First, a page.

Normans brought with them when they conquered England in 1066. The Wombel family lived in the South Yorkshire, at Wombwell. where "the family took the local name of Wombwell from the manor in the thirteenth century." CITATION[CLOSE]
Shirley, Evelyn Philip, The Noble and Gentle Men of England; The Arms and Descents. Westminster: John Bower Nichols and Sons, 1866, Print. While this may the case, another reference claims that the progenitor of the family was "Robert de Wombwell, temp King Stephen. [reign: 1135-1154]" CITATION[CLOSE]
Lowe, Mark Anthony, Patronymica Britannica, A Dictionary of Family Names of the United Kingdom. London: John Russel Smith, 1860. Print.
Early Origins of the Wombel family
Yorkshire, at Wombwell, a small town near Barnsley that dates back to the Domesday Book of 1086 where it was listed as Wanbuelle at that time and literally meant "spring or stream in a hollow, or from a man called Wamba," from the Old English word "wamb" or the personal name + "wella." CITATION[CLOSE]
Mills, A.D., Dictionary of English Place-Names. Oxford: Oxford University Press, 1991. Print. (ISBN 0-19-869156-4) Historically part of the West Riding of Yorkshire, this town lays claim to having the first ever recorded case of scrying (finding stolen property with the help of a crystal ball) in 1467 when William Byg was charged for heresy. The oldest ancestor of the family was "Hugh Wombwell of Wombwell, son of Henry Lowell de Wombwell, living in the reign of Edward III." CITATION[CLOSE]
Shirley, Evelyn Philip, The Noble and Gentle Men of England; The Arms and Descents. Westminster: John Bower Nichols and Sons, 1866, Print. Wombwell Hall, near Northfleet in Kent was built by a branch of the family in 1471. It was held by the family until 1646, when the local branch of the family died out and John Forterie, a Huguenot refugee from Lille, purchased the estate.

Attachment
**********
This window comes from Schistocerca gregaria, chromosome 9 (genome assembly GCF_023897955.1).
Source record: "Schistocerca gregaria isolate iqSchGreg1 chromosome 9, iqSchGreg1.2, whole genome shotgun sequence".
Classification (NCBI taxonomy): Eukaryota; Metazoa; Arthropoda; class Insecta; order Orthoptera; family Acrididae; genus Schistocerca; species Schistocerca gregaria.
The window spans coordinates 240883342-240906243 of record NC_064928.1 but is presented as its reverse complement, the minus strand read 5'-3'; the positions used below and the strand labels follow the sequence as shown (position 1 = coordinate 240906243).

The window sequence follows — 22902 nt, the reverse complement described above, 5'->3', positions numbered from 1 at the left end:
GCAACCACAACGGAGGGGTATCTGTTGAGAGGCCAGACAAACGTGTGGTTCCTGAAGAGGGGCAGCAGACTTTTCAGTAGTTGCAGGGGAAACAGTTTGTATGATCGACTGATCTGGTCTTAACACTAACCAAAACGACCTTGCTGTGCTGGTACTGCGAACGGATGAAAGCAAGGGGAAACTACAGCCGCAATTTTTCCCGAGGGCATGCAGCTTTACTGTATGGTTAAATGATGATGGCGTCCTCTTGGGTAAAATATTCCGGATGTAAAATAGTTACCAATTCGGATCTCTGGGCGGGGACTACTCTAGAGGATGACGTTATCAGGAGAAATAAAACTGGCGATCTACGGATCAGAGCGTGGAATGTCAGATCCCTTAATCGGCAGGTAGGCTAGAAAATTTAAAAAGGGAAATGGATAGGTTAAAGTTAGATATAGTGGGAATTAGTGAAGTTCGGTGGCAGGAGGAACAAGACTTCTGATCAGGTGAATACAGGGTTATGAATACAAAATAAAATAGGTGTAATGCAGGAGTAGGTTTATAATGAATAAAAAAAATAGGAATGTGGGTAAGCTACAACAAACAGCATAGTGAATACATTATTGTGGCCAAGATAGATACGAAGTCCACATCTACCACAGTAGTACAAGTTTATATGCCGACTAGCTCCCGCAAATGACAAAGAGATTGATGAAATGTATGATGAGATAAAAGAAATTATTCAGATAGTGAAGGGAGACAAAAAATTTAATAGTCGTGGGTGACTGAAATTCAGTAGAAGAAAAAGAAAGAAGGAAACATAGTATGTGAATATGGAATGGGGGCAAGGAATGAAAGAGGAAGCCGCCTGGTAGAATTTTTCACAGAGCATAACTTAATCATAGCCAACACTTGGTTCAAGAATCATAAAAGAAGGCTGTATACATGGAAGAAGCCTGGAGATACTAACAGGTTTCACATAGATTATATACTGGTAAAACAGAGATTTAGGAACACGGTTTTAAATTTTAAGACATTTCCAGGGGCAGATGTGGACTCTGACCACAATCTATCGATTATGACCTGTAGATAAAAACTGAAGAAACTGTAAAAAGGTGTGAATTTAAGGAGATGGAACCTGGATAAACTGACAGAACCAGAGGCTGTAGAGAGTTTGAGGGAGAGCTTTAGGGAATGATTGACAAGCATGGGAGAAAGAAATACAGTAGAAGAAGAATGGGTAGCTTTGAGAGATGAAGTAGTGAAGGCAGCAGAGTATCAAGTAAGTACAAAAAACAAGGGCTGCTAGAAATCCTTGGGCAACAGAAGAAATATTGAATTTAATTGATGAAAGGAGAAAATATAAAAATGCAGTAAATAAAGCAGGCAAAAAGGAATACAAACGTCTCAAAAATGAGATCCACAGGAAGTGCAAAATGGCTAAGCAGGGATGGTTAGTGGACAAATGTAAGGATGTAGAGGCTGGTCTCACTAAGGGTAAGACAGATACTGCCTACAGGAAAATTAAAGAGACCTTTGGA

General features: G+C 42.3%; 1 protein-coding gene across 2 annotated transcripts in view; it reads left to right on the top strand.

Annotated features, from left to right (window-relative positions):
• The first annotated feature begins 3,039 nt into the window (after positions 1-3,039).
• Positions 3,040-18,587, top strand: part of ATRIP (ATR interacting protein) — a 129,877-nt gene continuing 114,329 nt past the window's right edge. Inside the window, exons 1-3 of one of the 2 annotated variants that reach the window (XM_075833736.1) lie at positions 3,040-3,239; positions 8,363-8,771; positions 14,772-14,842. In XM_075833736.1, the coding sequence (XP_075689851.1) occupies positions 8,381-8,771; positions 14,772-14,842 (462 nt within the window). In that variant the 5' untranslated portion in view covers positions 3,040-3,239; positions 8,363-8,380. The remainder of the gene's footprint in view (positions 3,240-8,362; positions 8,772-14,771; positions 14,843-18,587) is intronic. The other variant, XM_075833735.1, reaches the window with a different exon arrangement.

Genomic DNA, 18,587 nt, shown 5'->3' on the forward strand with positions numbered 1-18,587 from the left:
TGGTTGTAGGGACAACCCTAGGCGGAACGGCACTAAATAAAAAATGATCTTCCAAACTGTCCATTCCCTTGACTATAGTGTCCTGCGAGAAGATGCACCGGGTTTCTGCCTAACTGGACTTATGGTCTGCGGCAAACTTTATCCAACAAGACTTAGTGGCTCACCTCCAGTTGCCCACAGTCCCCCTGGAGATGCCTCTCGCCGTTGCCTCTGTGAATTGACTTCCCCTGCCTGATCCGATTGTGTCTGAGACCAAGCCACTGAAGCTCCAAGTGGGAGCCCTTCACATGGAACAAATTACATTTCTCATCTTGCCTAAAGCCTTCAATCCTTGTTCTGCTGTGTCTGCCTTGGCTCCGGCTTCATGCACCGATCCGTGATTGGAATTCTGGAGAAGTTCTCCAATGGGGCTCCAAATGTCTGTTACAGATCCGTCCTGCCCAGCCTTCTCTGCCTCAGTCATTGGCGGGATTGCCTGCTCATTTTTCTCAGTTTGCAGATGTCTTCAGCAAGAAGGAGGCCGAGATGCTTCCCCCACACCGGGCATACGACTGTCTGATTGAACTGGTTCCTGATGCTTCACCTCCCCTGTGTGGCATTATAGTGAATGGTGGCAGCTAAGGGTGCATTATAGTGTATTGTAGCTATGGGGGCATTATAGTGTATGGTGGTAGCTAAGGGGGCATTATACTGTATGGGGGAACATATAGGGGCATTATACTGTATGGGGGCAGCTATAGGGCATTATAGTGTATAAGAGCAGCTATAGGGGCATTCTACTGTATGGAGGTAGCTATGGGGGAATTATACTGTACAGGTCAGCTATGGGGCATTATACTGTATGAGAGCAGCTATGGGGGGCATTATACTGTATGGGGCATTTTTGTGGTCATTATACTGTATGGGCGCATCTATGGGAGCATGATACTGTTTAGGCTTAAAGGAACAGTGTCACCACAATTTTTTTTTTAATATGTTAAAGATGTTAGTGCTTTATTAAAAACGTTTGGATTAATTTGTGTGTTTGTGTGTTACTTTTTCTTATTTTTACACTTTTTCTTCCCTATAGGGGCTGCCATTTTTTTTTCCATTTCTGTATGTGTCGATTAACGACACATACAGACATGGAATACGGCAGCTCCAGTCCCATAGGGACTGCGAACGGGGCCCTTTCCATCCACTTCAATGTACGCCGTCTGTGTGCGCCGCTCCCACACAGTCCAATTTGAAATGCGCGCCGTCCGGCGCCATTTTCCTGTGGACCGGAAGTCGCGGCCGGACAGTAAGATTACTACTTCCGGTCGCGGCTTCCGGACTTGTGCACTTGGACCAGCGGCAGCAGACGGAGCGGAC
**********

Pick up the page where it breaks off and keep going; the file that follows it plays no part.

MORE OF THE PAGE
Early History of the Wombel family
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Another 157 words (11 lines of text) covering the years 1574 and 1696 are included under the topic Early Wombel History in all our PDF Extended History products and printed products wherever possible.
Wombel Spelling Variations
Anglo-Norman names tend to be marked by an enormous number of spelling variations. This is largely due to the fact that Old and Middle English lacked any spelling rules when Norman French was introduced in the 11th century. The languages of the English courts at that time were French and Latin. These various languages mixed quite freely in the evolving social milieu. The final element of this mix is that medieval scribes spelled words according to their sounds rather than any definite rules, so a name was often spelled in as many different ways as the number of documents it appeared in. The name was spelled Wombwell, Womwell, Wombwall and others.
Early Notables of the Wombel family (pre 1700)
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Migration of the Wombel family to the New World and Oceana
Because of the political and religious discontent in England, families began to migrate abroad in enormous numbers. Faced with persecution and starvation at home, the open frontiers and generally less oppressive social environment of the New World seemed tantalizing indeed to many English people. The trip was difficult, and not all made it unscathed, but many of those who did get to Canada and the United States made important contributions to the young nations in which they settled. Some of the first North American settlers with Wombel name or one of its variants: Thomas Wombwell who settled in Virginia in 1648.
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